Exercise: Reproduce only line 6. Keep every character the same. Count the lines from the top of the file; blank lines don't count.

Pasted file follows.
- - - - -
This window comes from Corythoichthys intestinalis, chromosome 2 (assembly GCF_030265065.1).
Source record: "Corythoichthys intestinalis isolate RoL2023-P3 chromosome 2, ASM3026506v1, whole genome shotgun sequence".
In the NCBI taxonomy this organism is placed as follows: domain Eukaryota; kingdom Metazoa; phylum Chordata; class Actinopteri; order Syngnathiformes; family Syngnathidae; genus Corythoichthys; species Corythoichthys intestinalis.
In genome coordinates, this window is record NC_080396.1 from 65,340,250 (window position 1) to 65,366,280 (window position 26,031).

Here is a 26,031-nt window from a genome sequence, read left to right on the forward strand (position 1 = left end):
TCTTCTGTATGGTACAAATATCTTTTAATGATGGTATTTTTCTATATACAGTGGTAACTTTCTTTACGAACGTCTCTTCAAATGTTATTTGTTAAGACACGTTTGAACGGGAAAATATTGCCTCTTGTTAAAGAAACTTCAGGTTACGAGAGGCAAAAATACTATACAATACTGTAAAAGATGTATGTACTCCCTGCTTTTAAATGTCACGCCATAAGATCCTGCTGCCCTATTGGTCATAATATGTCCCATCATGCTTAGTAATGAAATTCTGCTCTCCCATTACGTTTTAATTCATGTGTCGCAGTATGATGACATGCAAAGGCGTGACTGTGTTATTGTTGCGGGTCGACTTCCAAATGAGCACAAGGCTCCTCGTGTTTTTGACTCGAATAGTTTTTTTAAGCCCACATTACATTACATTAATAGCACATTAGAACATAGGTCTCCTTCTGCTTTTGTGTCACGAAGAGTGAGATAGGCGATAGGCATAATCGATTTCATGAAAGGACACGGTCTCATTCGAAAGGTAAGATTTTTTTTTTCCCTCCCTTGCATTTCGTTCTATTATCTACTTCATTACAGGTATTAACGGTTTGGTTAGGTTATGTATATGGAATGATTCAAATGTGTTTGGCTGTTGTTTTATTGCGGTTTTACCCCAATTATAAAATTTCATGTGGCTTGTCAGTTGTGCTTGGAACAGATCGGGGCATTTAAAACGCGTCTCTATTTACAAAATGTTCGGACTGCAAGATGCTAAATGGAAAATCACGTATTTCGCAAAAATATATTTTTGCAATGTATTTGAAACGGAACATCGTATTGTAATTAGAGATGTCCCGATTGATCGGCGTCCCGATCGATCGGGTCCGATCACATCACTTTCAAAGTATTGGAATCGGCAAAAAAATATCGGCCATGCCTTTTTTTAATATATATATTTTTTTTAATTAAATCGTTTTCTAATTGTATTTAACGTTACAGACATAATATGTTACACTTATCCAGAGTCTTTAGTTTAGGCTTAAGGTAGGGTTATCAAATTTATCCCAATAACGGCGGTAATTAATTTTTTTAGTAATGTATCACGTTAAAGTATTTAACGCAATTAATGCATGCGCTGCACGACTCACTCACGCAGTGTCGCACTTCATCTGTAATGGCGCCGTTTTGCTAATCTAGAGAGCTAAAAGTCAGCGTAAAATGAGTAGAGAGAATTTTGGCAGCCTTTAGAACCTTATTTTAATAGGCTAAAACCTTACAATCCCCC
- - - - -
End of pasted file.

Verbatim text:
TCTTCTGTATGGTACAAATATCTTTTAATGATGGTATTTTTCTATATACAGTGGTAACTTTCTTTACGAACGTCTCTTCAAATGTTATTTGTTAAGACACGTTTGAACGGGAAAATATTGCCTCTTGTTAAAGAAACTTCAGGTTACGAGAGGCAAAAATACTATACAATACTGTAAAAGATGTATGTACTCCCTGCTTTTAAATGTCACGCCATAAGATCCTGCTGCCCTATTGGTCATAATATGTCCCATCATGCTTAGTAATGAAATTCTGCTCTCCCATTACGTTTTAATTCATGTGTCGCAGTATGATGACATGCAAAGGCGTGACTGTGTTATTGTTGCGGGTCGACTTCCAAATGAGCACAAGGCTCCTCGTGTTTTTGACTCGAATAGTTTTTTTAAGCCCACATTACATTACATTAATAGCACATTAGAACATAGGTCTCCTTCTGCTTTTGTGTCACGAAGAGTGAGATAGGCGATAGGCATAATCGATTTCATGAAAGGACACGGTCTCATTCGAAAGGTAAGATTTTTTTTTTCCCTCCCTTGCATTTCGTTCTATTATCTACTTCATTACAGGTATTAACGGTTTGGTTAGGTTATGTATATGGAATGATTCAAATGTGTTTGGCTGTTGTTTTATTGCGGTTTTACCCCAATTATAAAATTTCATGTGGCTTGTCAGTTGTGCTTGGAACAGATCGGGGCATTTAAAACGCGTCTCTATTTACAAAATGTTCGGACTGCAAGATGCTAAATGGAAAATCACGTATTTCGCAAAAATATATTTTTGCAATGTATTTGAAACGGAACATCGTATTGTAATTAGAGATGTCCCGATTGATCGGCGTCCCGATCGATCGGGTCCGATCACATCACTTTCAAAGTATTGGAATCGGCAAAAAAATATCGGCCATGCCTTTTTTTAATATATATATTTTTTTTAATTAAATCGTTTTCTAATTGTATTTAACGTTACAGACATAATATGTTACACTTATCCAGAGTCTTTAGTTTAGGCTTAAGGTAGGGTTATCAAATTTATCCCAATAACGGCGGTAATTAATTTTTTTAGTAATGTATCACGTTAAAGTATTTAACGCAATTAATGCATGCGCTGCACGACTCACTCACGCAGTGTCGCACTTCATCTGTAATGGCGCCGTTTTGCTAATCTAGAGAGCTAAAAGTCAGCGTAAAATGAGTAGAGAGAATTTTGGCAGCCTTTAGAACCTTATTTTAATAGGCTAAAACCTTACAATCCCCC